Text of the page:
OTTAWA (Reuters) - There are not enough skilled workers to build the new apartments and homes needed to meet increasing housing demand in Canada's most populated provinces, the national housing agency said on Thursday.
The Canada Mortgage and Housing Corporation (CMHC) said a shortfall of skilled construction workers is a major challenge to addressing housing supply gaps that exist mainly in Ontario, British Columbia and Quebec.
Ontario, the most populous province and home to Canada's financial capital of Toronto, is projected to have more new households than new homes by 2030, the agency said.
"Labour capacity will be a big problem and it might make housing less affordable," the CMHC said in a report.
The agency has been studying Canadian housing affordability and said in June the country needs to build millions of new homes by 2030 to restore affordability.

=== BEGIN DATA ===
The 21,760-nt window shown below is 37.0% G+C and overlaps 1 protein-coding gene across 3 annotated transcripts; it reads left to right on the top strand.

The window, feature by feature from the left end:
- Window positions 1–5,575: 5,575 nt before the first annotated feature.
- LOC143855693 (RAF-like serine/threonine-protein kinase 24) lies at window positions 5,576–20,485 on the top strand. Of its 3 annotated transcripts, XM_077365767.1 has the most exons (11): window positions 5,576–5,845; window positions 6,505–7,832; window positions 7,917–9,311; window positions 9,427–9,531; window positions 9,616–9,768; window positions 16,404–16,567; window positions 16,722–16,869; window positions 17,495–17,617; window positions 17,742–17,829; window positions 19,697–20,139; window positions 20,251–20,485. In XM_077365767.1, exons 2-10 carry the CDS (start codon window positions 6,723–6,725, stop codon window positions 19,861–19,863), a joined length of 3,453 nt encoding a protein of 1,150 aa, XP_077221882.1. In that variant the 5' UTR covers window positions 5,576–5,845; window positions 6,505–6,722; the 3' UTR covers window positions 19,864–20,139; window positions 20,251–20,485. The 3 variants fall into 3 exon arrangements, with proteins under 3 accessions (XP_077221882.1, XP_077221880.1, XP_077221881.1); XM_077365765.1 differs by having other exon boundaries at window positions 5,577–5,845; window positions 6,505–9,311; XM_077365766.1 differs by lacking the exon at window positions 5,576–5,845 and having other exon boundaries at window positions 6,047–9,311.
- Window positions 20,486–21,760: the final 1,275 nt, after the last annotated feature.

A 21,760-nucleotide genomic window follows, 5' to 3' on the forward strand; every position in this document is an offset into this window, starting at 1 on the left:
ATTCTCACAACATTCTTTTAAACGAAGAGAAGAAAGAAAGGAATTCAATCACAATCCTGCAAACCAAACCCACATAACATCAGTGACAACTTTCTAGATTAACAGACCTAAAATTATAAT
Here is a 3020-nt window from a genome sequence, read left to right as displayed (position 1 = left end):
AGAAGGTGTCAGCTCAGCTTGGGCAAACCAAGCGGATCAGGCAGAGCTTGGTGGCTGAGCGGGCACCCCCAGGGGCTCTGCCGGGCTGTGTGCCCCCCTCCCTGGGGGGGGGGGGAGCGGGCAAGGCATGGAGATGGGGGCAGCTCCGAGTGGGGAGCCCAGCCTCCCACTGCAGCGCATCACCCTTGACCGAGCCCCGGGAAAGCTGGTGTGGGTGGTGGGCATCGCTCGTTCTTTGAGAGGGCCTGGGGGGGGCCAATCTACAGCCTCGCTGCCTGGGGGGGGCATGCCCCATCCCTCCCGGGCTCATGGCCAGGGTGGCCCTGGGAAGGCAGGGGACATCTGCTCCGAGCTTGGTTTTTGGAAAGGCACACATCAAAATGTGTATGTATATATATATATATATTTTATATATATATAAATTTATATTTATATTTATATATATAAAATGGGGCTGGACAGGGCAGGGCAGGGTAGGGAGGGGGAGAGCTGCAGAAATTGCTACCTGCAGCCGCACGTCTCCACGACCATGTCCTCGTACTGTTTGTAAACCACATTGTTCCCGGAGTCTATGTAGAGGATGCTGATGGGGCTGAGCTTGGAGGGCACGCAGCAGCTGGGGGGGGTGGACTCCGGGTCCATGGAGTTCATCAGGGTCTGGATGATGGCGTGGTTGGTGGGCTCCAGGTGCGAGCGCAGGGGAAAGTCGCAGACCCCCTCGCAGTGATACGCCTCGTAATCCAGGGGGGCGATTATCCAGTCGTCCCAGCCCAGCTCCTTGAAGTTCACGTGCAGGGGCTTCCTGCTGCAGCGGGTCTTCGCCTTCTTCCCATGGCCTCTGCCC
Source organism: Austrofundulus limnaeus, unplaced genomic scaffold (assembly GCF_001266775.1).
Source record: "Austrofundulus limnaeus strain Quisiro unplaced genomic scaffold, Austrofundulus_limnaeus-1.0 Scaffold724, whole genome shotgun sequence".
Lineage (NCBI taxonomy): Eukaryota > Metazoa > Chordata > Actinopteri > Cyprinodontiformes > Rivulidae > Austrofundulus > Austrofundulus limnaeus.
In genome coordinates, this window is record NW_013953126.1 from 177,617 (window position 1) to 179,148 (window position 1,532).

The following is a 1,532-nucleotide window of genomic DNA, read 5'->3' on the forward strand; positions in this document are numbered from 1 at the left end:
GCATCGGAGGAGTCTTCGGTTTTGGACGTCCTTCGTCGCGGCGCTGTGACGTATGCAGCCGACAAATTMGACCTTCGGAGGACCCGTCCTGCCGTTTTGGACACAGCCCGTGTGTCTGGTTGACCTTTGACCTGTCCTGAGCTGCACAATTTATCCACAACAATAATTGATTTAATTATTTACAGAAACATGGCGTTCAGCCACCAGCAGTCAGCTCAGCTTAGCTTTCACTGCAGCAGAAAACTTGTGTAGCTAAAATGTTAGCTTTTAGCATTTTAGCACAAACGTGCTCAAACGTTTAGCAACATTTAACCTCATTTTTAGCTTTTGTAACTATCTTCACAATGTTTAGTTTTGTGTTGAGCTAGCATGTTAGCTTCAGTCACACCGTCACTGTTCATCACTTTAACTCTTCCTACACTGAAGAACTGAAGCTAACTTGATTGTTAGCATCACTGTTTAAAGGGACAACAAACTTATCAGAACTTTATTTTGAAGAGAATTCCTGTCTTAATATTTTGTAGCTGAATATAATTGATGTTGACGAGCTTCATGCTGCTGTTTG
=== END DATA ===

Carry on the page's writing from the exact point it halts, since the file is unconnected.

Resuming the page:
"While the pandemic has shown that the workplace can pivot and manage greater construction volumes with fewer workers, this may still cause construction backlogs, which will create delays and postpone supplying new units to markets in need of more supply," the CHMC said.
Booming demand and low interest rates during the COVID-19 pandemic pushed home prices by more than 50%. Though prices have softened in recent months as the Bank of Canada sharply increased interest rates to curb high inflation, would-be-buyers are now being pushed out of the market due to higher mortgage qualifying rates.
In August, Prime Minister Justin Trudeau, describing housing affordability as a "complex problem" to solve, detailed plans to spend C$2 billion ($1.46 billion) toward rapid housing and a new rent-to-own program.
The Trudeau government has said it wants to double the homebuilding pace within a decade to tackle the housing affordability issue.
($1 = 1.3735 Canadian dollars)
(Reporting by Ismail Shakil in Ottawa; Editing by Josie Kao)